Keyword: Democratic Primary

The 2022 Texas Primaries Answer Some Questions, Raise Some Others as the Winners Move On Amidst a lot of Run-Offs

| By: Jim Henson and Joshua Blank

The first round of the Texas primary election is behind us, though many of the campaigns will continue with significant statewide, legislative, and Congressional run-off elections in both parties. While there have already been a lot of hot takes and some floating of big themes, we provide a few questions and observations that have occurred to us in the post-election haze. There will be more to come. 

Read more...

Texas 2022 Primary Electorate: Comparisons with the Partisan Electorate

| By: Joshua Blank and Jim Henson

It is commonly understood, based on observation of the actions of legislators and other elected officials, that primary voters tend to be more extreme versions of the party overall – but with little data brought to bear on this observation other than the actions of the officials this process produces. The most recent University of Texas / Texas Politics Project poll, and its oversample of primary voters, allow us to examine the ways in which the Republican and Democratic Primary electorates compare to the overall electorates.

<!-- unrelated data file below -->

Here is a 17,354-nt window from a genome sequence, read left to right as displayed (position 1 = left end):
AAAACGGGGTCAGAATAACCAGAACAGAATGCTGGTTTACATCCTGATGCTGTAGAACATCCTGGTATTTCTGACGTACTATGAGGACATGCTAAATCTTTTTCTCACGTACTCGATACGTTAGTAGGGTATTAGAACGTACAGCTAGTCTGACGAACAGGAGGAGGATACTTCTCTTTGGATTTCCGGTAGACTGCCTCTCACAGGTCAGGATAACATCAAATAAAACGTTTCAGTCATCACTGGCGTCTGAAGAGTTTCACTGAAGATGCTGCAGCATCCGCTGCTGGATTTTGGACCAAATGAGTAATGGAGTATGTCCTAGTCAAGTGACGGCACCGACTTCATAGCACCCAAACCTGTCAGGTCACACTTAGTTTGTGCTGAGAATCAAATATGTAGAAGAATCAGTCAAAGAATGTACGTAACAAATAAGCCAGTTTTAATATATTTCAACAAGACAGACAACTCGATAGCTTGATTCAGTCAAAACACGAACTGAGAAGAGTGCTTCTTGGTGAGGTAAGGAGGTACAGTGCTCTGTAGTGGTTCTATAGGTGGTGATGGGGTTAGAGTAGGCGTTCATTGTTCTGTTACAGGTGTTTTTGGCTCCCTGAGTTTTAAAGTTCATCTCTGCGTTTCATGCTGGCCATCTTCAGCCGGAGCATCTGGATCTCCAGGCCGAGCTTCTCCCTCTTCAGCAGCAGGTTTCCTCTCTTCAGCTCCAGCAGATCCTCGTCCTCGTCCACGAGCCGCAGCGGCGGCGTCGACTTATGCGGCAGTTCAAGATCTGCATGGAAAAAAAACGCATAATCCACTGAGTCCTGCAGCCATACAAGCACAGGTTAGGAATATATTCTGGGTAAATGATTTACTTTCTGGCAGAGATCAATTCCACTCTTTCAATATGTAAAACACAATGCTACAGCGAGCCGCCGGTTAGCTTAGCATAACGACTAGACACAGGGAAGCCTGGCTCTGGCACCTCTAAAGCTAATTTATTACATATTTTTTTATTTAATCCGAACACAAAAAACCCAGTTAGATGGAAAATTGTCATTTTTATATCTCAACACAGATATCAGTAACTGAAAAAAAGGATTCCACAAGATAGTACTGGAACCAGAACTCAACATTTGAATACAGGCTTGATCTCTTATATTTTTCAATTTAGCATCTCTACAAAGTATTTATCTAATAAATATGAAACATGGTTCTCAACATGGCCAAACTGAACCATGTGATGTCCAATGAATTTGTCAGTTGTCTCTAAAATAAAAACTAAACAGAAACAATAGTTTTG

Read more...

Second Reading Podcast: A conversation about the just released University of Texas / Texas Politics Project Poll

| By: Jim Henson

In a new Second Reading Podcast, Jim Henson talks with co-director of the University of Texas / Texas Politics Project poll and UT Government Department professor Daron Shaw and Texas Politics Project research director Josh Blank about the primary and general election results in the latest UT / TXP Survey.